The Dallas News
A dramatic decline in U.S. apartment construction could lead to a shortage of rental housing in the years ahead.
This year, developers are expected to start about 87,000 units – less than a third of what they build on average each year. And the outlook for 2011 isn't much better.
"We will be facing a severe shortage of apartments in the next few years, which will increase the cost of housing for consumers," Sharon Dworkin Bell, senior staff vice president of the National Association of Home Builders, said at this week's convention in Las Vegas. "We believe we should have 300,000 starts every year to have a stable market."
That's not likely in the foreseeable future.
"We have a combination of limited supply coming on and increased demand when the economy recovers," Bell said.
Michael Costa, a partner in McFarlane Costa Housing Partners of California, said, "We know that the demand for housing – especially rental housing – is going to be there. Each month we are not able to get our starts going, we fall further and further behind."
At some point, a lack of rental units will take a bite out of consumers' pocketbooks. "We are predicting now we may see upwards of double-digit rent increases," Costa said.
His firm, which typically starts up to 35 rental communities nationwide each year, has just four projects in the works.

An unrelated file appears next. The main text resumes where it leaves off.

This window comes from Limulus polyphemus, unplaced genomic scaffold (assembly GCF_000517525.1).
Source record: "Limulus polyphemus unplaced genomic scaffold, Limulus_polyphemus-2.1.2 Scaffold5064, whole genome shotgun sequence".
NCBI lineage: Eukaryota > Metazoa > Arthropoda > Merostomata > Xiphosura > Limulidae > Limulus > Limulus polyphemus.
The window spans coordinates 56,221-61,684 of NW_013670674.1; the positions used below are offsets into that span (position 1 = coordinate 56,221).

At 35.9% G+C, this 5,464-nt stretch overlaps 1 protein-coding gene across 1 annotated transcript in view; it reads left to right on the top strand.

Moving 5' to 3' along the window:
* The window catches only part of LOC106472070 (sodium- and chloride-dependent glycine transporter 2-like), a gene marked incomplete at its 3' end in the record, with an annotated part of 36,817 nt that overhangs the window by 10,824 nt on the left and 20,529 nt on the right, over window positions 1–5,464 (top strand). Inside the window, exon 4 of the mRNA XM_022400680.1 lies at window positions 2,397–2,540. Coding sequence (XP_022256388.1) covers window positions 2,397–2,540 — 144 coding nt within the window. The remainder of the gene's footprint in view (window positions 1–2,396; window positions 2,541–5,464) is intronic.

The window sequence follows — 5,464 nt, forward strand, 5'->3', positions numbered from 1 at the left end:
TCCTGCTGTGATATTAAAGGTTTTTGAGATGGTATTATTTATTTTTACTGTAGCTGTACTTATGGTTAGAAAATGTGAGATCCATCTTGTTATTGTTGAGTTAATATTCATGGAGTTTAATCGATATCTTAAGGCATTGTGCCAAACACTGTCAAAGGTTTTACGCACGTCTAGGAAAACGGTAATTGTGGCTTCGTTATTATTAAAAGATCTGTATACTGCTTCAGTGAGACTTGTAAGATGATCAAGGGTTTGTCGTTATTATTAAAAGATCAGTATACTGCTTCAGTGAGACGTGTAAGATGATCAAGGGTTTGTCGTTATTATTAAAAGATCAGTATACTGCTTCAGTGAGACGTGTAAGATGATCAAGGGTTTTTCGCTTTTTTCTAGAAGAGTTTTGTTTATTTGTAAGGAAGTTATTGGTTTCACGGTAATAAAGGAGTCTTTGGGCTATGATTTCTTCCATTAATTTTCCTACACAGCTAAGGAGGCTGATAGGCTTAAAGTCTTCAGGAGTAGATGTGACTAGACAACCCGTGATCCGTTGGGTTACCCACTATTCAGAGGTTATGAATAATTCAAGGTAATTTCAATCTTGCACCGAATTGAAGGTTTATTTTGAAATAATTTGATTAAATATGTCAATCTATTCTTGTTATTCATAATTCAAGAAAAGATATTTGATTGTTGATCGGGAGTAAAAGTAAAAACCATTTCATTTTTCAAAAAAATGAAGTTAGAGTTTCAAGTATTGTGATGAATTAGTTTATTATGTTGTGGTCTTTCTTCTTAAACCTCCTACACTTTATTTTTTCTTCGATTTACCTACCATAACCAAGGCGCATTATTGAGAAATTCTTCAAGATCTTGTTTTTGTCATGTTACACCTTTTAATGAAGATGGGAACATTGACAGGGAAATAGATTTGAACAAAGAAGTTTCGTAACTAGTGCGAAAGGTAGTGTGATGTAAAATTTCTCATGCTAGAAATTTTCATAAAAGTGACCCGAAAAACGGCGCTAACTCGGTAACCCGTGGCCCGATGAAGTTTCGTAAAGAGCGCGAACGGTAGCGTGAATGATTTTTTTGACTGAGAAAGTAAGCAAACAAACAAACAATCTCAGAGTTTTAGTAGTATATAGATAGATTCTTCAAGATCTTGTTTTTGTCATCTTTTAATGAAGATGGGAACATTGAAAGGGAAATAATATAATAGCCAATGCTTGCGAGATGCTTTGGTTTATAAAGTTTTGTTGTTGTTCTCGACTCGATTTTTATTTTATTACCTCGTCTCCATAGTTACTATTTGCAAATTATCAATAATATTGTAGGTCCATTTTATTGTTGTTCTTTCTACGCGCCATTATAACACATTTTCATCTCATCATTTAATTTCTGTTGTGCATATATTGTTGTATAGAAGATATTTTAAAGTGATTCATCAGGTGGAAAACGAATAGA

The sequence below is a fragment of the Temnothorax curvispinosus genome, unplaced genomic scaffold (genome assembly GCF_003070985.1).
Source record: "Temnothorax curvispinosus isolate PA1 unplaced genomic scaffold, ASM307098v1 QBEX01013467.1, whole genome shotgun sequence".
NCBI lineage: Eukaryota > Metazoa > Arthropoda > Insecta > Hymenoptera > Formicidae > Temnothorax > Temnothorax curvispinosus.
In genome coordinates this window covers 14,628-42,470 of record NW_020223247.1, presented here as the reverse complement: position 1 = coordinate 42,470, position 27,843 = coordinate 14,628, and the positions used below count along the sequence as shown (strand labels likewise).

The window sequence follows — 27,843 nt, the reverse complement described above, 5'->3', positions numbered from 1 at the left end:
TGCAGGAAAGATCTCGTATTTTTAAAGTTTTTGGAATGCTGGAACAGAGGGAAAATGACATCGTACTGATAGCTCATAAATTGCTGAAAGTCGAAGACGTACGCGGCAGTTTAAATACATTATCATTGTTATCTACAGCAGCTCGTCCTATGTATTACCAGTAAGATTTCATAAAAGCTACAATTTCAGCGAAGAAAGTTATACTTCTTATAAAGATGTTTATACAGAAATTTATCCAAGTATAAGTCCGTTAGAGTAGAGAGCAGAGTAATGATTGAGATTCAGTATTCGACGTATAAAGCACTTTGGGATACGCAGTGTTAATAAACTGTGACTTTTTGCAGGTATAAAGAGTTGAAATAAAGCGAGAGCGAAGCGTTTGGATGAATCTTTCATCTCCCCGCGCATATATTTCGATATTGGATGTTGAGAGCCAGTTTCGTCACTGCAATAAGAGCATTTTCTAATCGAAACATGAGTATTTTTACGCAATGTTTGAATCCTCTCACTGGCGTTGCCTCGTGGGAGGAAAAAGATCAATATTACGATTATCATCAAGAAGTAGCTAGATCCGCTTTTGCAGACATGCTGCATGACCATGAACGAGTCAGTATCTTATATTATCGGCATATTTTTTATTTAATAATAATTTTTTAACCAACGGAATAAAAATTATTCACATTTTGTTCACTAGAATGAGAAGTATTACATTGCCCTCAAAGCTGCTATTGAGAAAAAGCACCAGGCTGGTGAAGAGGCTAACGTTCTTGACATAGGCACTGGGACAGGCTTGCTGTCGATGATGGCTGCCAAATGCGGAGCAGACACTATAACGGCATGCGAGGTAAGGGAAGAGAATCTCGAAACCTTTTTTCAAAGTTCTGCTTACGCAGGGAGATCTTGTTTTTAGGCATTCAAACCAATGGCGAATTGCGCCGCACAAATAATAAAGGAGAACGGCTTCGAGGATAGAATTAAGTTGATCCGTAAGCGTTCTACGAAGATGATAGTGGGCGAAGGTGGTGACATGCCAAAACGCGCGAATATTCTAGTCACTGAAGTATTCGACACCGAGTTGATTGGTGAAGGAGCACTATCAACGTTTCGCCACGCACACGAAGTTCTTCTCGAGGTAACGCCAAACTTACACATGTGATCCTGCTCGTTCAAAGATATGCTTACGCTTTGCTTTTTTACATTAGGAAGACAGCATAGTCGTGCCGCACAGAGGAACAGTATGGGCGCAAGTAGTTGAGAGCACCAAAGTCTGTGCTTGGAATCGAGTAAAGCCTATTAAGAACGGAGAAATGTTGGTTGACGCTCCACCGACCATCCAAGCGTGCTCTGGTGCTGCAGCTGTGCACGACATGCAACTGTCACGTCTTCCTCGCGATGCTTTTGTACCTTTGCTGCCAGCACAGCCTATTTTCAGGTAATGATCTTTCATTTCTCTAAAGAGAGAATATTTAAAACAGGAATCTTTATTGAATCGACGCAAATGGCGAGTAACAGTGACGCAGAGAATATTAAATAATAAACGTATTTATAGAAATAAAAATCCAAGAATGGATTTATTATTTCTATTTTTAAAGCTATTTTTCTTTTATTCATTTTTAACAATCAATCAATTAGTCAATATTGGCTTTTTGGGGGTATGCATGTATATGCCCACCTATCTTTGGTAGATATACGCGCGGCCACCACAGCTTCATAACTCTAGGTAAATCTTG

The slowdown has been even sharper for developer Jerry Durkin, whose Wood Partners builds rental units across the country, including several recent projects in the Dallas area.
In 2006, Atlanta-based Wood Partners started about 6,500 units.
Over the last couple of years, the Dallas-Fort Worth area has been one of the country's top rental housing construction markets. But startups of new Texas apartments have virtually stopped.
More than 11,000 Houston and Austin apartments were under construction in North Texas at the start of 2010, however, and there are lots of new units on the market, so rents have been falling and vacancies increasing.
The same is true in other U.S. markets, which makes apartment analyst Greg Willett of MPF Research skeptical about a shortage.
"To get back to an essentially full occupancy rate of about 95 percent, we've got to absorb about 600,000 apartments nationally and about 30,000 Dallas-Fort Worth apartments," Willett said.
"The builders are overestimating the number of kids in the basement" who will move out of their parents' homes when the economy rebounds, he said.
Dr. James Gaines of the Real Estate Center at Texas A&M University also says a shortage is a ways off.
"An offsetting factor is the number of foreclosures and other distressed properties being bought by investors and turning into rentals," he said.
Dallas apartments analyst Ron Witten predicts apartment markets around the country could be full by 2012, but that doesn't mean building would start right away.
"Developers have to find and entitle sites, then begin construction," he said. "It could easily be 2014 and possibly later before a meaningful number of new apartments are available for residents."